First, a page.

Monday, April 18, 2016

Giant Leatherback Turtle Surprises Whale Watchers

...On the Whale Watching vessel San Mateo out of Dana Wharf in California, the whale watching crew came upon a giant Leatherback Turtle. The turtle ... first looked like a sea monster to the crew. It surfaced and was dragging a huge string of kelp. 

The crew member Jason Kunewa who recognized it as a turtle as it came closer to the boat realized the kelp was wrapped around its left flipper and neck. He quickly got his GoPro and a knife and jumped in the water, Jason reported that the leatherback turtle was a long as him but must have weighed close to 700 lbs... Capt Bo Daniel assisted Jason from the deck. Due to the heroic efforts of Kunewa, he was quickly able to cut it free as you will see in this video The leatherback turtle quickly swam free out of sight. Jason rescued a “HONU” and we are so proud that he works for us and cares so deeply about Mother Earth.

Edited from a post.

From NOAA's Kid's Times:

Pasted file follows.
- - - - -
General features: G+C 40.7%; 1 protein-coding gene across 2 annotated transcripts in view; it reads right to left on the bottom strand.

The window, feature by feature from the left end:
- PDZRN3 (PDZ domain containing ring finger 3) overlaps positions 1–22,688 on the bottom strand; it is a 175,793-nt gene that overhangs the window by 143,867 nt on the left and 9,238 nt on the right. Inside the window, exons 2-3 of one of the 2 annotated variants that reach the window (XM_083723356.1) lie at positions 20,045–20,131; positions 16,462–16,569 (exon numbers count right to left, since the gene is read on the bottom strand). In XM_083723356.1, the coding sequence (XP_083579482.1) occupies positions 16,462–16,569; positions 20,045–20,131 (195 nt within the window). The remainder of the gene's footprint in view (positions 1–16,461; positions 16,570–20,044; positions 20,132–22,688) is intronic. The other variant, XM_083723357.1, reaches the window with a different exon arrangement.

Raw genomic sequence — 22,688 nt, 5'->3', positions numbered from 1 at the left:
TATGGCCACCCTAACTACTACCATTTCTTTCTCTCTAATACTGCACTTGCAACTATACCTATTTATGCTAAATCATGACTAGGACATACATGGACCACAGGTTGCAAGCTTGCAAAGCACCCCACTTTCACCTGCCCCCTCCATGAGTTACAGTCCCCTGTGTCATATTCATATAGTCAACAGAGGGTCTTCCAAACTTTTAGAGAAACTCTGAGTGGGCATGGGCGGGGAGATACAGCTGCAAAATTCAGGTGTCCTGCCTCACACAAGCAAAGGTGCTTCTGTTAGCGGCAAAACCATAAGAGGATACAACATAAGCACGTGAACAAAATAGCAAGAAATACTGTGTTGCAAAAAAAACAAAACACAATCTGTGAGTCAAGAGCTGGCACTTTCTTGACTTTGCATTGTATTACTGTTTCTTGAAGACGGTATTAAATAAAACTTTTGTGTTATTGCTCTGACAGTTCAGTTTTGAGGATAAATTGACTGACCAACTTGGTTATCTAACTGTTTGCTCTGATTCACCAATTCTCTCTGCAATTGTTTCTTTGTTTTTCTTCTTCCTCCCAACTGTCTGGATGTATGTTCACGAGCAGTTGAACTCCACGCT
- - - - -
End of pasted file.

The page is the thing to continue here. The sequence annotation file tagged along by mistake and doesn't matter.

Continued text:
Size of leatherback turtle. Photo credit:
Steve Garvie from Dunfermline, Fife, Scotland 
Leatherbacks are the largest of the sea turtles. Adult leatherback turtles are 4-8 feet long and weigh 650-1,300 lbs. They are mostly black on top with white and pink spots on the head, neck, and carapace. The plastron is mottled with pink, white and black. They have two tooth-like cusps on either side of the upper jaw. Leatherback hatchlings are 2-3 inches in length with fore flippers as long as their bodies and unique white striping along the ridges of their backs.

Because leatherbacks are such strong swimmers, they are able to make long distance migrations across the Atlantic, Pacific and Indian oceans from their feeding grounds to their nesting beaches. Leatherback turtles are regularly found much further north than other sea turtle species. As cold-blooded reptiles, a leatherback turtle’s body temperature should be the same as the temperature of the water, but they have been reported in water temperatures below 43°F. No other reptile has ever been known to remain active at such a low temperature. Due to their large size and a special characteristic of their circulatory system, leatherbacks are able to conserve body heat and survive in cooler water temperatures.

Jellyfish are a leatherback turtle's favorite food.
C. Coimbra photo
Leatherback turtles love jellyfish! It seems very unlikely that such a large turtle would eat something so small that consists mainly of water, but they eat tons of them. Leatherbacks also eat sea squirts and other soft-bodied animals. They have scissor-like jaws and a mouth lined with stiff spines that point backwards to help them swallow their soft prey.

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